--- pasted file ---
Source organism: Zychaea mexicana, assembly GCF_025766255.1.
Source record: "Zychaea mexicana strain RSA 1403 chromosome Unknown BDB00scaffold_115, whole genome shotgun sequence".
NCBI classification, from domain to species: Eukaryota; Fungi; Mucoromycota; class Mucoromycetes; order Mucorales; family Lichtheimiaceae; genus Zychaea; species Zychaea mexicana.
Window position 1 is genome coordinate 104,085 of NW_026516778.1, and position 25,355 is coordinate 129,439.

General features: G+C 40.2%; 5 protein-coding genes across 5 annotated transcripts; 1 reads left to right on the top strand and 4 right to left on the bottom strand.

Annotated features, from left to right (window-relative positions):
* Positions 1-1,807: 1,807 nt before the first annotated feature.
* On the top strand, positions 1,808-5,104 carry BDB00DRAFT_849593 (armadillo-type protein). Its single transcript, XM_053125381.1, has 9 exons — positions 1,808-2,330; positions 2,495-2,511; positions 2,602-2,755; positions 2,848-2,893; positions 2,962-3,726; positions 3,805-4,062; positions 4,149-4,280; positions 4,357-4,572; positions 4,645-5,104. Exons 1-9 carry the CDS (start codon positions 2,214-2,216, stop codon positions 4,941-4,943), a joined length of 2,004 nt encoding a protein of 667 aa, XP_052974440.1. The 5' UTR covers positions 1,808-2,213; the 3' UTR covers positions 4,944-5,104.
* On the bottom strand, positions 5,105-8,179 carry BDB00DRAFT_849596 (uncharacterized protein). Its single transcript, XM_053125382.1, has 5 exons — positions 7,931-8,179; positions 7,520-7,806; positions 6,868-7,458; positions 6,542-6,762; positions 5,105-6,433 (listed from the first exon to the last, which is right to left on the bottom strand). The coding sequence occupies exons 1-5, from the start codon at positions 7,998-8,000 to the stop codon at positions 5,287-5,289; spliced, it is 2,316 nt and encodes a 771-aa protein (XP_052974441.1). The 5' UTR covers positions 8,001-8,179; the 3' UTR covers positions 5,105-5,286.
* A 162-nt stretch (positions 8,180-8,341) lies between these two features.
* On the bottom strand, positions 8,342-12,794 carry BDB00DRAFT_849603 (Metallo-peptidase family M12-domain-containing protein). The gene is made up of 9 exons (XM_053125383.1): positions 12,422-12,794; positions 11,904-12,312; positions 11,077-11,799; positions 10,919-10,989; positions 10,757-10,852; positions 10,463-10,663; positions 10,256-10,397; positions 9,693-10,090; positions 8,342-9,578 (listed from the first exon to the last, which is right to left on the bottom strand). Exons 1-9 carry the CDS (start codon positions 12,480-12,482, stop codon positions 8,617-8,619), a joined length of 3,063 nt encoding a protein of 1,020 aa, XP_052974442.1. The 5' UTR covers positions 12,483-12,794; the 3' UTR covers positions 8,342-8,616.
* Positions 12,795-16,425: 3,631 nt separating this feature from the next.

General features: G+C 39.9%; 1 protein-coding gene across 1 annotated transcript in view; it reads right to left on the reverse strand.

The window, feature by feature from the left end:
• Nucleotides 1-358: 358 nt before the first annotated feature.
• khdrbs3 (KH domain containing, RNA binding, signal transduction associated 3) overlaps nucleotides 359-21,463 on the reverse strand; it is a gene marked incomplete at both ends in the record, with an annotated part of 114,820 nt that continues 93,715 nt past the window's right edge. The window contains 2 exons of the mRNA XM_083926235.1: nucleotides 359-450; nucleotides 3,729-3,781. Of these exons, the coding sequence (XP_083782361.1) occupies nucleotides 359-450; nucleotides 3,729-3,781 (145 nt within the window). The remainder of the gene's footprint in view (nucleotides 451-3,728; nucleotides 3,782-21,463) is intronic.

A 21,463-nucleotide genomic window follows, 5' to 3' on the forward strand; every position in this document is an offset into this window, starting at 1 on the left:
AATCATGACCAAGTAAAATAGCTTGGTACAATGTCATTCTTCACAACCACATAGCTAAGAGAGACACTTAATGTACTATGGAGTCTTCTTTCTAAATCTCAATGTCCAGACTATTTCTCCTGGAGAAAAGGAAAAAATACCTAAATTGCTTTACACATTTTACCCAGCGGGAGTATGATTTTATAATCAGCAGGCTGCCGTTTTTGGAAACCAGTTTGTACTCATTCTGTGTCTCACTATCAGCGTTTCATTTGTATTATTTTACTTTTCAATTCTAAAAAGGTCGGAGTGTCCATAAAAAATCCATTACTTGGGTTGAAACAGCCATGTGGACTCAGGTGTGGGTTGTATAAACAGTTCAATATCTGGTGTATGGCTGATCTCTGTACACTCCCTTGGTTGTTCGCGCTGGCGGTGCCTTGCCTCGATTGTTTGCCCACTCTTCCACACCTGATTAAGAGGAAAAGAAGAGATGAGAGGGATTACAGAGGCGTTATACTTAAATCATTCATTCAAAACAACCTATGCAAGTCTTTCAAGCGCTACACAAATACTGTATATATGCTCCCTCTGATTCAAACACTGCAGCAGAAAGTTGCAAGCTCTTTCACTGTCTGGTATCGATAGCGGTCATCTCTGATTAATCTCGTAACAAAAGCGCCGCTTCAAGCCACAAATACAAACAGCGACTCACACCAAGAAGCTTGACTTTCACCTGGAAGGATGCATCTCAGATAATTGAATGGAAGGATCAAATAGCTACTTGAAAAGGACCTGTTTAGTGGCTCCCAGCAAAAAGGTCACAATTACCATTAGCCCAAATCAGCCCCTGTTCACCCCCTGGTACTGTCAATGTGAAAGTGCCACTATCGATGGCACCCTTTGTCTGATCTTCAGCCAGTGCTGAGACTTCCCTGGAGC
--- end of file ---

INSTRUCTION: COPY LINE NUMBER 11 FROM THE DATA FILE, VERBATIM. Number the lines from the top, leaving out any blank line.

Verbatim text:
* On the bottom strand, positions 8,342-12,794 carry BDB00DRAFT_849603 (Metallo-peptidase family M12-domain-containing protein). The gene is made up of 9 exons (XM_053125383.1): positions 12,422-12,794; positions 11,904-12,312; positions 11,077-11,799; positions 10,919-10,989; positions 10,757-10,852; positions 10,463-10,663; positions 10,256-10,397; positions 9,693-10,090; positions 8,342-9,578 (listed from the first exon to the last, which is right to left on the bottom strand). Exons 1-9 carry the CDS (start codon positions 12,480-12,482, stop codon positions 8,617-8,619), a joined length of 3,063 nt encoding a protein of 1,020 aa, XP_052974442.1. The 5' UTR covers positions 12,483-12,794; the 3' UTR covers positions 8,342-8,616.